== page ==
“criticism”: the art of evaluating or analyzing with knowledge.

Why do you focus solely on the “negative” aspect of this? Are you not reading any of this? I will apologize to your son as I don’t want to bum a young, impressionable kid out. But……………………………let me ask you, Steve, how do you choose the photo you present here? Do you exercise judgement or judicious evaluation over others? Sure you do. Every person has an opinion but very few will actually voice their opinion or in my case type my opinion. I feel it’s lame that you solely shoot “mainly” in the VIP area of elite surf contests. You get a VIP pass to that area that other shooters cannot get. Therefore you have a HUGE advantage over them. They can’t even get near those subjects to shoot to even compete with your shots. Some of the shots you get are good for what they are but they are not surfing on waves in the water. Do you get that? You really are a one-trick-pony that sets your digital camera on black & white and basically fires away. What’s so hard about that? Compare that to the guy swimming his ass off in the water. Or the guy getting slammed by the crowd on the beach. Or the guy trying to get a different angle down the beach. Come on you even have to get this. Ask yourself is the shot of Andy really great? I think not. And I think you would agree. Your shot of Andy behind the Presidential podium is getting there because of the concept and what he is wearing. Show that and tell that story. Glad you have an open mind to discuss. Don’t take this as negative but as a kick in the ass to push you to do better. Why not?

Jason Miller was the online editor at Surfing at the time and recalls, if vaguely, checking the IP address of Kaipo Gomes and, lo!, it was coming straight out of Manhattan Beach, Los Angeles. Not absolute proof, sure, but it sure narrowed the field.

“It was a weird time,” says Miller, who was the muscle behind shifting the entire website to a new platform. “We wanted to open the floodgates so people could express their opinion. We didn’t want to censor people. And Sherm became the target.”

But, as in all open societies, as much as trolls want to troll; others will be there to defend the defenceless.

Here’s a sample.


i consider my self a regular at ING but not a regular commenter… the only thing I notice about these Sherm photos is Kaipo Gomes constantly bashing the on almost every photo. Did Sherm root your wife? whats the deal its just a picture. Yeah sherm seems to have an ego, everybody with 2 eyes can see that, you don’t have tell us every time. sheesh

Mike Balzer, meanwhile, who initiated the latest feud with Sherman, and who emailed me “further proof” of the validity of his claims wrote: “As with all things like this the Editor, YOU, have the last word and can make a person out to be a jackass.  I hope you can see that my attempt here is to suss out Sherman and make him tell the truth and not bullshit at the cost of his integrity to sell some T-shirts.”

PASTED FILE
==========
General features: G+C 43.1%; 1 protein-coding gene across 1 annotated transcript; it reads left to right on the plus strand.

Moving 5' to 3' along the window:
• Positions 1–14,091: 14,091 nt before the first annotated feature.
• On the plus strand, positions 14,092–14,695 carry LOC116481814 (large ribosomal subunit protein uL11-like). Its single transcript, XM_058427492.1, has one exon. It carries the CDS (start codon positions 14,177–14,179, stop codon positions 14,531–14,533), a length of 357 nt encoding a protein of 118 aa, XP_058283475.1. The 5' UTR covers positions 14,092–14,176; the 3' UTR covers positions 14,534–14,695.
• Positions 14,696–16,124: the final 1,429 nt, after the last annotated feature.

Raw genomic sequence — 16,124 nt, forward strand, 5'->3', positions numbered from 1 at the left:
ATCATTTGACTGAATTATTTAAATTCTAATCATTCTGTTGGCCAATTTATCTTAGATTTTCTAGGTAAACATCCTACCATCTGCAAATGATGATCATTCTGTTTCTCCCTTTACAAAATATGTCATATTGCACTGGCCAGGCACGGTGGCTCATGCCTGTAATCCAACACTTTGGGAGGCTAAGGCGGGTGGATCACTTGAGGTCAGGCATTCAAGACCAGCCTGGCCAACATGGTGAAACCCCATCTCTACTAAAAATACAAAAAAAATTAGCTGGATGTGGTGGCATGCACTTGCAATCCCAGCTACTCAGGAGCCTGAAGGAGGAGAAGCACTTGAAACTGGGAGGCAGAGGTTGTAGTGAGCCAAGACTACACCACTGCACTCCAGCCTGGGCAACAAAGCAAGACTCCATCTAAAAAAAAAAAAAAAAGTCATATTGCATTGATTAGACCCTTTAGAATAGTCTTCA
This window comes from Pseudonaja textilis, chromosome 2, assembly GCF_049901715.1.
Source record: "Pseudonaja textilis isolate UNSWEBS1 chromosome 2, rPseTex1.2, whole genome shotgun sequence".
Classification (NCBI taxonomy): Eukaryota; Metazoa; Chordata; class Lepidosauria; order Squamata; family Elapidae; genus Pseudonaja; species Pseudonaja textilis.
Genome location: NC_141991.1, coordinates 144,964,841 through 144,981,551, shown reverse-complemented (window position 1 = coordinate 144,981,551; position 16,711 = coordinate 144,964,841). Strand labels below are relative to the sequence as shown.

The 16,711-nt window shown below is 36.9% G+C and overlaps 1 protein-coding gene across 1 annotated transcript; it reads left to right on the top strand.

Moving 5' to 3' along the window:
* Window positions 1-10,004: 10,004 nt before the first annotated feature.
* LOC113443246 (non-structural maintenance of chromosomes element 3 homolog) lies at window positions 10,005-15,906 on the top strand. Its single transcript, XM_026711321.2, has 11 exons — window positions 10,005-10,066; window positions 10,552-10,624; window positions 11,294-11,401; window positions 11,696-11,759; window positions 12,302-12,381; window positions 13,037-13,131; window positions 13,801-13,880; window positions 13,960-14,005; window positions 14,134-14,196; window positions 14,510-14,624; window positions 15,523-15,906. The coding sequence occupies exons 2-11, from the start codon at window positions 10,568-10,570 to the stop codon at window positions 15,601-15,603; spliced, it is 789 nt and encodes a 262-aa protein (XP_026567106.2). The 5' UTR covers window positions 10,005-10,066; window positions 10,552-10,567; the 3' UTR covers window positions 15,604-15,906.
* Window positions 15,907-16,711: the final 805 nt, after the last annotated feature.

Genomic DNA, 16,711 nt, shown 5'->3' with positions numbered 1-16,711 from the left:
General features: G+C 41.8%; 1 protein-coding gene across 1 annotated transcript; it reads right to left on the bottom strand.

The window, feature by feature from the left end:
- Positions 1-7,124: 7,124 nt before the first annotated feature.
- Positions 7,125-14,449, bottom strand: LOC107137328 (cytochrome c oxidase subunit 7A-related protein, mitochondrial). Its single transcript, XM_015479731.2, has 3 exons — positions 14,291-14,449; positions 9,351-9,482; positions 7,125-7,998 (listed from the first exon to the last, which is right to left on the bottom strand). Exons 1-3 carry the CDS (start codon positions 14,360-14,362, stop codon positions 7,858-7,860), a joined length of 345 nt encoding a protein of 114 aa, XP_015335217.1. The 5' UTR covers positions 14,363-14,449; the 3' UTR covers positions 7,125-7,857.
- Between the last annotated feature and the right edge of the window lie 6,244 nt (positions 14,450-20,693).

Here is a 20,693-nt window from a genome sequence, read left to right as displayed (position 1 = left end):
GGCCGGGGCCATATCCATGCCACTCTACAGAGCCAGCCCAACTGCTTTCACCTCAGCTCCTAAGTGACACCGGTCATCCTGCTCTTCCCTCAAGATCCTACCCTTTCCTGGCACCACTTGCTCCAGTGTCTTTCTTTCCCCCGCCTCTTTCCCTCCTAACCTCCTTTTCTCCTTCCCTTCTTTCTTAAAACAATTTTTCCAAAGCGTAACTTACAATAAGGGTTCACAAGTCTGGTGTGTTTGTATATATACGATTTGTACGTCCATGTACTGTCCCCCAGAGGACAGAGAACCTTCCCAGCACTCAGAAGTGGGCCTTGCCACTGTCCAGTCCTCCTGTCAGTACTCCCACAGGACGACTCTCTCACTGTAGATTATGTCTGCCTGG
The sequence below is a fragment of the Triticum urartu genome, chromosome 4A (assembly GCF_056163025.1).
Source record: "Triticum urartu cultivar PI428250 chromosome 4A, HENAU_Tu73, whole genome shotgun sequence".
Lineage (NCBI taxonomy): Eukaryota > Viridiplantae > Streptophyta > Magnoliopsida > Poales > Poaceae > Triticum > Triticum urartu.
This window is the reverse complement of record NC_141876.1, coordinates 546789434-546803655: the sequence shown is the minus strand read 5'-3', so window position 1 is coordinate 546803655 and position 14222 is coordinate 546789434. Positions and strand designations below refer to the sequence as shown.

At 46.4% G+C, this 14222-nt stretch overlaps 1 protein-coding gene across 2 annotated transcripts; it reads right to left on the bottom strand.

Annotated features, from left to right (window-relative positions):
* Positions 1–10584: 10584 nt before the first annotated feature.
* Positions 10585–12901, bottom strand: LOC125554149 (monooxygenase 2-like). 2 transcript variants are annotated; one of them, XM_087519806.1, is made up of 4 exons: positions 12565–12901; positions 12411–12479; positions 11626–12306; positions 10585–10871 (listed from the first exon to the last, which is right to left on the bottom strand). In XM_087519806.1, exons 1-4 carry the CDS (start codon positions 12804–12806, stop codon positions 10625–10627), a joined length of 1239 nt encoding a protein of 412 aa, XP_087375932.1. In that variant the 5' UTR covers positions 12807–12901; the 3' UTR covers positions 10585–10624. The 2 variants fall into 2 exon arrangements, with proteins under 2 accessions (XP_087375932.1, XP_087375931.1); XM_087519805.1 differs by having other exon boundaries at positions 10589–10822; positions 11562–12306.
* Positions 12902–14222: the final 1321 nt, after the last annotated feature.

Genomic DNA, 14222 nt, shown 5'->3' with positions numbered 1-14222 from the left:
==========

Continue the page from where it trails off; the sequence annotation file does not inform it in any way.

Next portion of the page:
When I asked (ever so gently) about his alter-ego Kaipo Gomes the shutters came down. Emails went unanswered. Phone calls rung out.

And, today, the conciliatory message:

“Hello Derek,

After some thinking on this I realize I made a mistake in how aggressive I got.  I’d rather just let it be.


Mike Balzer”

So sweet!

Pat Parnell and Ross Williams
Pat, he's sorely missed here. There's a lot of fond memories being recited about Pat. He's a fucking epic human.

Candid: Ross Williams talks “gangsta” and Pat Parnell!

The tour's best commentator on life "inside the hurricane" that is the WSL… 

There’s a split in the electrical current in BeachGrit‘s twin bureaus, Sydney and Los Angeles. In the noted writer Chas Smith’s city of angels, the World Surf League is, “Maybe the worst thing that has ever touched the Internet. Watching professional surfing is a tremendous waste of time, especially during the early rounds. The commentary, new starlet Chelsea Cannell aside, is utterly asinine. So bad that it is an assault on the decency of human speech. The waves very rarely put on any sort of display and the surfing, while clearly exceptional, rarely wows. Especially at stops like the Gold Coast and especially two days ago.”

In Sydney, meanwhile, I’m beguiled by every feint of the World Surf League, every bold stroke of its monied masters. When God awakens me with his hot minty breath breath during the contest waiting period, I pray a little swell will kick down Snapper’s famous bank.